Let This Holiday Season Jumpstart New Meal Traditions
Monday, December 3, 2007
The quintessential holiday scene – if not children eagerly unwrapping presents from under the Christmas tree – normally involves a family gathered around a table covered with home-cooked food. The reality is that, for the rest of the year, families don't routinely convene during mealtimes.
According to John Stanton, Ph.D., professor of food marketing at Saint Joseph's University in Philadelphia, this trend is causing more problems than just a disconnect among family members. By sitting down and eating together, parents can help improve their child's scholastic performance, lessen a child's tendency to experiment with drugs and create a better nutritional profile.
"If you look at all the parenting advice out there, the number one thing a parent can do to positively affect their children is to eat meals together. It's not just a 'nice' thing to do; it benefits the future of the child's nutritional, physical and psychological health," Stanton says.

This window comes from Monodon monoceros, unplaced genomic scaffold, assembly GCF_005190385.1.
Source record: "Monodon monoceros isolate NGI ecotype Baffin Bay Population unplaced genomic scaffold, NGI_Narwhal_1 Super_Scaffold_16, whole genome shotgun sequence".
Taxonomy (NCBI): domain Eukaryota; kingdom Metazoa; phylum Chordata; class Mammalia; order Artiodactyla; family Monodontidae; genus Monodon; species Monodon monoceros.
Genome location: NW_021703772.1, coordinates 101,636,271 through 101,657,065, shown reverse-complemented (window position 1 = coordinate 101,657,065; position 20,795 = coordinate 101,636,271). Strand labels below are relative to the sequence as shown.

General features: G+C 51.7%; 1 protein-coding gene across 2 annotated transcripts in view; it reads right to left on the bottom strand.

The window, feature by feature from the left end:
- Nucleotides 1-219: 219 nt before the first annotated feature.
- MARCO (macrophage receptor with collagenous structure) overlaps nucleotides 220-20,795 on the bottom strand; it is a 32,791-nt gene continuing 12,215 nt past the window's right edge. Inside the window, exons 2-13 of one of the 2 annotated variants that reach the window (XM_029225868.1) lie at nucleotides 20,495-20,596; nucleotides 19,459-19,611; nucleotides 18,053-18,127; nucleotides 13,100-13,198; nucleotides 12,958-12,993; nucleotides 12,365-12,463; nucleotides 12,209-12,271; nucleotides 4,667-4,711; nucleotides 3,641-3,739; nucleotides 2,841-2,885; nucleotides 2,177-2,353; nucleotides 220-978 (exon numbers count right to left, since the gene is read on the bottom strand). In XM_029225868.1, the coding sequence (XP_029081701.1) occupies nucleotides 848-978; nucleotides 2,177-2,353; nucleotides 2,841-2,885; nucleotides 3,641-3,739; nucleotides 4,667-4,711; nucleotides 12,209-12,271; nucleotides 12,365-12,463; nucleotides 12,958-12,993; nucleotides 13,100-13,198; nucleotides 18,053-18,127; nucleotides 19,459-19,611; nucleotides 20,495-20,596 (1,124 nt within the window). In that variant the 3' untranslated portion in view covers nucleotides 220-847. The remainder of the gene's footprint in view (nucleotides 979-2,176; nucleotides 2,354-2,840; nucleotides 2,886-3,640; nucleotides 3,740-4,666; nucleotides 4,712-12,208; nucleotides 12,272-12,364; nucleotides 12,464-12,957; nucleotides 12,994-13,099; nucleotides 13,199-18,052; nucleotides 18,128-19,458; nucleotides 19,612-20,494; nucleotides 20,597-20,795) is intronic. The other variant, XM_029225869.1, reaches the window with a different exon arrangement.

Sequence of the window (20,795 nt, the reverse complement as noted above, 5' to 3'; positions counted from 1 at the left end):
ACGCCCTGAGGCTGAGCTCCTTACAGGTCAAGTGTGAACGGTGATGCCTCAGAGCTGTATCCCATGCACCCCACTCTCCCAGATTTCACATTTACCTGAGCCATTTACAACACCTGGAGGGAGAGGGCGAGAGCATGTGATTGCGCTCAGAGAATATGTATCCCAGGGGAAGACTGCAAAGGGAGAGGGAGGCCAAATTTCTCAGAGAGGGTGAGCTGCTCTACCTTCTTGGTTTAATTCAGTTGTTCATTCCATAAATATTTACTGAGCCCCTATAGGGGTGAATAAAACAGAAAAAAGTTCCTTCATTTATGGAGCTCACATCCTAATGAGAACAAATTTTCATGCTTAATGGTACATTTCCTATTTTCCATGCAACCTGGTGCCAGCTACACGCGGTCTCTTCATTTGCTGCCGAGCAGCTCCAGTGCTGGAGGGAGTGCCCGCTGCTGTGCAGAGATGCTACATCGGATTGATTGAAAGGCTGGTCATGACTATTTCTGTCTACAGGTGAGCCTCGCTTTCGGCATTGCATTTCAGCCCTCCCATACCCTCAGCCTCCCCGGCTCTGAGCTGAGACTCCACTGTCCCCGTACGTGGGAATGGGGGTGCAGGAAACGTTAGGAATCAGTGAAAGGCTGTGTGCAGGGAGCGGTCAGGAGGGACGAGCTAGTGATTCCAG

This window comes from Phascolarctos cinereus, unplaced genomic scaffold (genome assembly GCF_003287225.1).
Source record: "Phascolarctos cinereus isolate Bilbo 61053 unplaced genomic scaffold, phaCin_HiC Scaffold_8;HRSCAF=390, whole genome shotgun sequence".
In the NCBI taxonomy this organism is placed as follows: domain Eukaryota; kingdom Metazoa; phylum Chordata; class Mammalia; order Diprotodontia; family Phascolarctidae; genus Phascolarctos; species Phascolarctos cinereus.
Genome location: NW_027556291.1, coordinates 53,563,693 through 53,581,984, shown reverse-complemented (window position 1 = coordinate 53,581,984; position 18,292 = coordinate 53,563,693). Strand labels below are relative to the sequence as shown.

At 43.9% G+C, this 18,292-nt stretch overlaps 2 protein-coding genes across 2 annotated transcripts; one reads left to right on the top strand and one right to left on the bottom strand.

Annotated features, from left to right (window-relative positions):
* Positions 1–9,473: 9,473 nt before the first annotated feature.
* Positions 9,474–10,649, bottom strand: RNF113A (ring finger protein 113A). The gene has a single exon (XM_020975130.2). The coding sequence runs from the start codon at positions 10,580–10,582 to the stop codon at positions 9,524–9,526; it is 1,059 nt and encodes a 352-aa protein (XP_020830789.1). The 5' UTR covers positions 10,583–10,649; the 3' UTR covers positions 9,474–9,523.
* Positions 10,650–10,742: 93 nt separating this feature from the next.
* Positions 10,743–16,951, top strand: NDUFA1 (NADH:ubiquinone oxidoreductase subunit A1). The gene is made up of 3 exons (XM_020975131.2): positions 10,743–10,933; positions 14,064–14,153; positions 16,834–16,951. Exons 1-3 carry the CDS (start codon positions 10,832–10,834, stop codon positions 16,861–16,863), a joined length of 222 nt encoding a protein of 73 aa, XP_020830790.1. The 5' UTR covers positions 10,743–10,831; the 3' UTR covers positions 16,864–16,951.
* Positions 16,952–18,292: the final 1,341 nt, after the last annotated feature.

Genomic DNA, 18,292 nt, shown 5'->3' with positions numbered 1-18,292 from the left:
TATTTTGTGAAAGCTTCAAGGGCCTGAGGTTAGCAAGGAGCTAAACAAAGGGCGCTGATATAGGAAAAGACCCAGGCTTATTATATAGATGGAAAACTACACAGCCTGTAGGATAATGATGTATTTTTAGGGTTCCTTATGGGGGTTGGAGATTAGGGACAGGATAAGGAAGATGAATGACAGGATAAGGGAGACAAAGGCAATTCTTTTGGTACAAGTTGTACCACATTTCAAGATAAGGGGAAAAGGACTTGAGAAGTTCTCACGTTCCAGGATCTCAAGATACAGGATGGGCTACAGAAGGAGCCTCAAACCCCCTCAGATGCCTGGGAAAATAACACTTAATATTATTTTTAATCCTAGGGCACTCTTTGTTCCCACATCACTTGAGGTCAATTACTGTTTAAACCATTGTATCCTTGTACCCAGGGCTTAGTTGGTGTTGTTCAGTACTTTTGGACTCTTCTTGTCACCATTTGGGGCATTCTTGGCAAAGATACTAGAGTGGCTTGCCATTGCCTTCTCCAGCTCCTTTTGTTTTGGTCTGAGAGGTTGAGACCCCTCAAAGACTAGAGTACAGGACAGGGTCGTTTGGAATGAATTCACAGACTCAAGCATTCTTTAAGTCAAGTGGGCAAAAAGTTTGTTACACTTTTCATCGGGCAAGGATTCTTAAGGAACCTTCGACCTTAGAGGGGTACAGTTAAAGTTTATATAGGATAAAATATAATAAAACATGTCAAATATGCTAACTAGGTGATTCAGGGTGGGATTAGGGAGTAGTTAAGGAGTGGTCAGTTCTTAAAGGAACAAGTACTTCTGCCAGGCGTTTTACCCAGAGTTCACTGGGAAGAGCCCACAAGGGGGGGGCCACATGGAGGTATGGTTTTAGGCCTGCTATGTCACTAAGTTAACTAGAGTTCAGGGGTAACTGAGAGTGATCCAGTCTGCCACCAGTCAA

He adds, "The holiday season is a perfect time to start the family dining behavior, especially since a lot of the foods served are kids' favorites – are 'comfort foods' – things we nostalgically think of as really good dinners."
Stanton stresses the importance of finding at least one meal per week where all family members can attend. Everyone must first compare schedules and make the commitment to at least one meal, placing each other as the focus. Some children may not want to eat as a family, but would instead prefer to eat in front of the television, for example.
"The main objective is to get the child to look forward to the meal," Stanton explains. He recommends helping the child to feel involved by letting them pick the menu or assisting with the preparation. He also says that switching around standard seating places, wearing funny hats to dinner or allowing the child to invite a friend can add a level of appeal. Parents must also make the effort to talk about subjects interesting to their kids.
Stanton can be reached for comment at 610-660-1607, by email at email@example.com, or by contacting the Office of University Communications at 610-660-1222.